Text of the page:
Radio Control glider people tend to put a lot of money into their planes. It's not unusual to invest more than $1000/plane. If the battery power fails while in the air that investment is a pile of trash on the field. This circuit automatically switches to a backup battery if the primary battery voltage falls below the voltage of the backup battery. In addition, the power system can be switched on or off by placing a magnet nearby -- there is no requirement for an external mechanical switch to power the aircraft.
The concept is pretty simple: select one of two batteries with the highest voltage and switch it to the load. If the two batteries have the same voltage then both are connected to the load and they will share the load current between them. The voltage drop across the switches should be as low as possible to keep power dissipation, heat, and losses to a minimum. Power to the load can be switched on or off by momentarily placing a magnet near the circuit. This allows the circuit to be completely enclosed within the aircraft fuselage. The current drawn from the batteries while in the off-state mode should be as low as possible . It should take more than one year to discharge the batteries.
Input Voltage Range: 3 - 13V (1S to 3S LiPo batteries)
Max current to load: 5A
Switch Insertion Loss at 5A: 100mV
Off-state Current: <40µA
On-state Current: 5.5mA (almost all of that goes into the LED)
I received 3rd pass PCBs from OSH Park some time ago, but haven't had time or interest to get them populated and tested until today. The revelations from testing the single battery mag switch circuits made me reconsider a couple component choices for this project. I changed two things: C2 was reduced from 6.8µF to 0.1µF to reduce any possible transient spike when plugging a battery into either input, and I used a different hall-effect switch that has poorer sensitivity (and improved interference) as well as a CMOS output and active high function. The latest schematic is shown in the project details.
Off-state current dropped to 34µA @ 8.4V (35.7µA @ 12.6V) which is an improvement over the second pass circuit. This is due to lower current drain from the hall-effect switch. The current seemed more stable also -- not as much jumping around.
The resistance of the N-channel FET switches got better. With 3.6A applied, I measured 42.6mV across the N-channel switch. This is 11.8mΩ. Not a big improvement, but an improvement nonetheless.
The resistance of the P-channel FET switches also got marginally better. I measured 7mΩ.
With these new numbers I calculate that the power dissipation of the circuit with 4A of load current is 0.3W if a single battery is carrying the load. The dissipation rises to 0.67W for a 6A load. These are pretty reasonable numbers.
I'm a bit nervous about input voltage transients created when a battery is plugged into the circuit. Simulation indicated that I should replace the 6.8µF, C2, for a 0.1µF. The tantalum capacitor, C6, has at least 500mΩ of ESR, so it doesn't induce ringing at the input. Reducing C2 to a small value got rid of any tendency of the circuit to ring when a battery was plugged in.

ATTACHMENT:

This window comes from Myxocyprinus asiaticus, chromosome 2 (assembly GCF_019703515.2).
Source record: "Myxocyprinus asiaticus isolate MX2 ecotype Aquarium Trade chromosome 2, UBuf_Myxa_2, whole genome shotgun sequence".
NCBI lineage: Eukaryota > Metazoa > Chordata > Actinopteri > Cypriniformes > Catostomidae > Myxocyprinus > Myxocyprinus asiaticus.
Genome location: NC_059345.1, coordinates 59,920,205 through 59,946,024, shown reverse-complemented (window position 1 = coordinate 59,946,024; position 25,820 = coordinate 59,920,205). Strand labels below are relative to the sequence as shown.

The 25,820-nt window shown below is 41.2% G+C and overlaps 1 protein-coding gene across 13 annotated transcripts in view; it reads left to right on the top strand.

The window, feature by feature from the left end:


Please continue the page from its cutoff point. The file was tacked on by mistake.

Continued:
I tested this with these prototypes and got the this nice waveform on the scope:
Finished with this project.
At this point the circuit is achieving all of the goals I set at the beginning. The only thing that I would improve is a higher maximum input voltage limit. The current circuit is limited by the voltage rating of C6, which is 16V. If I could find a reasonably priced 25V 47µF tantalum capacitor in a 3528 package it would allow the use of 4S LiPo batteries. But I don't think this is a very big deal. Most users of this circuit are just looking to operate their electronics at lower voltages since there is no motor. I'm done...
This pass should be the last. The latest schematic is posted in the project details.
Replaced the MCP1702 3.3V LDO with the TPS70950 5V LDO from TI. The TI LDO has a lower Iq (1µA), higher VIN (30V), but costs $1.04 vs. $0.51 for the Microchip part. The output capacitor needed to change since the TI LDO requires between 1.5µF and 47µF for stability. The increase in VDD from 3.3V to 5V is intended to lower the RDSon of M3-M5 for input voltages above 3.3V.
The symbol for the D-type flip flop was changed to reflect the function.
The layout was altered significantly.
The LED was moved to the bottom side since it should be toward the inside of the cockpit area to get better heat relief, and the hall-effect switch on the top side should be toward the outside of the fuselage to improve sensitivity to the magnet.
M1 and M2 were moved closer the the B1 and B2 pads.
The VOUT pad was located much closer to the sources of M1 and M2.
The GND pads were moved much closer to the sources of M3-M5
M3-M5 were reconfigured into a "U" shape to reduce the number of squares of metal trace to the sources and drains.
I took care to not locate components in the path of the lead wires to the pads, which are now located in the interior of the board. This is a reliability issue.
I'm expecting the switch losses to decrease significantly. The board actually got a tad smaller: 0.481" x 0.869".
The maximum input voltage is now limited to 20V by M1 and M2, but the voltage rating of C6 lowers it even more to only 16V, so I reduced the specification accordingly to 13V -- a 3S LiPo. If the voltage rating of C6 was increased by either paying more or lowering the value to around 10µF then VIN could be raised to 20V.
The PCBs have been ordered in 2oz. copper. They should arrive in a few weeks.
The PCBs arrived yesterday and I had a board populated by noon today. The DFL packages gave me less trouble than I expected, even though I'm not sure I got the correct values for solder mask shrinkage around the pads on that device. I also did not populate C4, and R2 is a short ( see RC magnetic switch project for details). Here's what they look like: